If the percentage (D) and/or (R) is less than 20% or the percentage (D) and/or (R) is more than 80%, pattern noise can not be reduced, though sometimes uneven wear can be prevented. Similarly, if the percentage (N) is more than 60%, the pattern noise can not be reduced.

In FIG. 3, all of the pitches in this sequence are plotted in descending order.

The difference (V) between any of the pitches and the next longer or shorter pitch is preferably set in the range of less than 6% of the average pitch (Pa). The average pitch (Pa) is defined as the total of all the pitches in the sequence divided by the number (=NC) of all the pitches. If the pitch difference (V) is more than 6% of the average pitch (Pa), the pitch variation is too wide, and the rigidity difference in the tread blocks becomes increased and uneven wear is liable to occur.

As mentioned above, the number of the different kinds of pitches is NP. Accordingly, the number of the variations thereof is (NP−1), a variation being a difference in length between two different kinds of pitches. And each variation is limited in the range of not less than 6% of the average pitch (Pa) because the pitch difference (V) is so limited as mentioned above.

The number (Nm) of variations (hereinafter normal variation) which are limited in the range of from 4 to 6% of the average pitch (Pa) is set in the range of not more than 40% of the total number (NP−1) of the variations. If the number (Nm) is more than 40% of (NP−1), the variations tend to have regularity which exerts a bad influence upon the noise frequency dispersion.

Additionally, when a plurality of third units exist in a pitch sequence, it is preferable that the third units do not adjoin each other in the tire circumferential direction. If the third units adjoin each other, the pitch dispersion is liable to become insufficient and the noise reducing effect decreases.

Further, it is preferable that all of the units are different from each other with respect to the sequence of the pitches in the unit. If the same units exist, the pitch sequence is liable to have regularity, and the noise frequency dispersion becomes worse.

Furthermore, the difference (G) between the pitches which are actually adjacent to each other in the tire circumferential direction is preferably set in the range of not more than 25% of the average pitch (Pa). If the actually adjacent pitches' difference (G) is more than 25% of the average pitch (Pa), the rigidity difference in the tread elements such as blocks tends to increase and uneven wear is liable to increase.

The above-mentioned pitch sequence is preferably applied to every circumferential row 6, 6 a, 6 b, 6 c of blocks 5 in the tread portion 2, the blocks 5 circumferentially divided by axial grooves 4 and axially divided by circumferential grooves 3, the circumferential grooves 3 extending continuously in the tire circumferential direction.

In the example shown in FIG. 1, the tread portion 2 is provided with a pair of axially inner circumferential grooves 3 a each disposed on each side of the tire equator (C), and a pair of axially outer circumferential grooves 3 b disposed axially outside the inner grooves 3 a.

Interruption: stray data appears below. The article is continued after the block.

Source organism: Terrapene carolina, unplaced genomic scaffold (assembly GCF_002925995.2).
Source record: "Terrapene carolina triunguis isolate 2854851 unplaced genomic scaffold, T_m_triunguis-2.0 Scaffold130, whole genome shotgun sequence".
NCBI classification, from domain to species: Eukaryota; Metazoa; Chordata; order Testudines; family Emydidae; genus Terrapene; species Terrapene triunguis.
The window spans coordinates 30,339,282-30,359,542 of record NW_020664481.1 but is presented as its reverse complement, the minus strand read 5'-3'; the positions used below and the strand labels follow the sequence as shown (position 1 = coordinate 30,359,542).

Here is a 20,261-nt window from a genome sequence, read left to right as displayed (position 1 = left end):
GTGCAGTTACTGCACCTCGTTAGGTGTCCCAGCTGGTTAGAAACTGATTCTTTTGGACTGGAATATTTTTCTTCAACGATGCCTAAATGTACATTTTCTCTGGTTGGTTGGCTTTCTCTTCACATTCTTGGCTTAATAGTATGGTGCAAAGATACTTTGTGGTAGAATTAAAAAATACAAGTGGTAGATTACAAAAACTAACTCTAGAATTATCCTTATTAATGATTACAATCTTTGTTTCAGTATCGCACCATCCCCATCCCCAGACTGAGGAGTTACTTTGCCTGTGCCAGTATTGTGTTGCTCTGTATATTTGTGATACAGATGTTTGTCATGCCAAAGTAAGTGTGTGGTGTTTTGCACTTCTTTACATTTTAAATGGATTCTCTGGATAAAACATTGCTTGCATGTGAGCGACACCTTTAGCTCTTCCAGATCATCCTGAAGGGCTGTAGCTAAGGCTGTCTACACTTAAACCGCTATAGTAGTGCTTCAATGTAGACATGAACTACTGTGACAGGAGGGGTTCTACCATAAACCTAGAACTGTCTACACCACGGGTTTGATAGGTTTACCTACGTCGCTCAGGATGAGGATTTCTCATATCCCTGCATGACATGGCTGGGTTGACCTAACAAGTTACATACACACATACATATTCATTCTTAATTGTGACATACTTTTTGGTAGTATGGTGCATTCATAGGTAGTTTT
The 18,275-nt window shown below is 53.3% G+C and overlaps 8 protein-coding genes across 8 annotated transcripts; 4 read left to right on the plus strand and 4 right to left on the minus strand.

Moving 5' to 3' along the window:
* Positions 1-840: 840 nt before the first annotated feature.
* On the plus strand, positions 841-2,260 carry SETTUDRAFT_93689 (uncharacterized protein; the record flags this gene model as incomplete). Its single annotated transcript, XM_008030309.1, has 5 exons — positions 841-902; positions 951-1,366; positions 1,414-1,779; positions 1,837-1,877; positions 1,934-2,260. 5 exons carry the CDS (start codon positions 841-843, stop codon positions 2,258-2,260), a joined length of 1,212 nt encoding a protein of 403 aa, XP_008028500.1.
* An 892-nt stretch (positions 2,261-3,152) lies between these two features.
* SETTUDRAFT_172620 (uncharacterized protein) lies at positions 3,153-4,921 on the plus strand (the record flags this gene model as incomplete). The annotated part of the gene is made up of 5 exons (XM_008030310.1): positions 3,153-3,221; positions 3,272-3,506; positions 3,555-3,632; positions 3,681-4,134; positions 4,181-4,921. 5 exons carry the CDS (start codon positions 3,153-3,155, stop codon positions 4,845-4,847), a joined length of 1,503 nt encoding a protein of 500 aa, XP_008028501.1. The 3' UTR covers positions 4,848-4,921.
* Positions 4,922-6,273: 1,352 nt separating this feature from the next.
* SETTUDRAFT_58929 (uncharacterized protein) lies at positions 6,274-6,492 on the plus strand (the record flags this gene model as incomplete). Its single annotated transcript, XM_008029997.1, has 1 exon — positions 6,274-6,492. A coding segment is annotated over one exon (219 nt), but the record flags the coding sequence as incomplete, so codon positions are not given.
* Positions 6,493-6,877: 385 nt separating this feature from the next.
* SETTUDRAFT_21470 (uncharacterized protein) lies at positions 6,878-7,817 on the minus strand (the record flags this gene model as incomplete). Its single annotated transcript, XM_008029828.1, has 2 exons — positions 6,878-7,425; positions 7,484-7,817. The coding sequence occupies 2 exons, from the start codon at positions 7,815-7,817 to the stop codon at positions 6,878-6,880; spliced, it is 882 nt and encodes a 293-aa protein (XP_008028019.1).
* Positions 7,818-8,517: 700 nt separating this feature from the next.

The axial grooves 4 extend axially outward from the circumferential grooves 3 a beyond the tread edges (E). The axial grooves 4 on each side of the tire equator are inclined to one circumferential direction. In FIG. 1, the inclining direction on one side is reverse to that on the other side. However, the inclination may be in the same direction to form a directionally bound tread pattern. The axial grooves 4 are arranged at regular or irregular intervals in the tire circumferential direction to form blocks therebetween. By the circumferential grooves 3 b and axial grooves 4, a circumferential row 6 a, 6 b of blocks 5 is defined along each tread edge (E), which blocks have a generally parallelogram configuration. Further, by the circumferential grooves 3 a and 3 b and axial grooves 4, a circumferential row 6 c of blocks 5 is defined.

Here, the circumferential grooves 3 and axial grooves 4 are grooves having a width of not less than 5 mm and a depth of not less than 7 mm.

In this example, sipes 9 are further provided on the blocks 5. the sipes 9 are slits having no substantial groove width, which are thus not taken into consideration.

One design-cycle is defined as a combination of one of the blocks 5 and one of the axial grooves 4 adjacent to the blocks on one side in the circumferential direction.

Each pitch (L) can be varied by changing only the circumferential length of the block 5 or only the circumferential width of the axial groove 4 or both of them.

For example, when the above-explained pitch sequence is applied to the block row 6 a, the pitches (L) can be defined at the position of the circumferential groove 3 b as shown in FIG. 1.

Because the number (NC) is 50 to 90, each block row consists of 50 to 90 blocks divided by the same number of axial grooves. In the example shown in FIGS. 1-3, NC=70, NP=20, PL=37.8 mm, and PS=22.5 mm.

Comparison Tests

Test tires of size 205/70R15 were made and tested for noise and uneven wear as follows, using a 2000 cc passenger car of which all the wheels were provided with test tires. The specifications and test results are shown in Table 1.

A) Noise test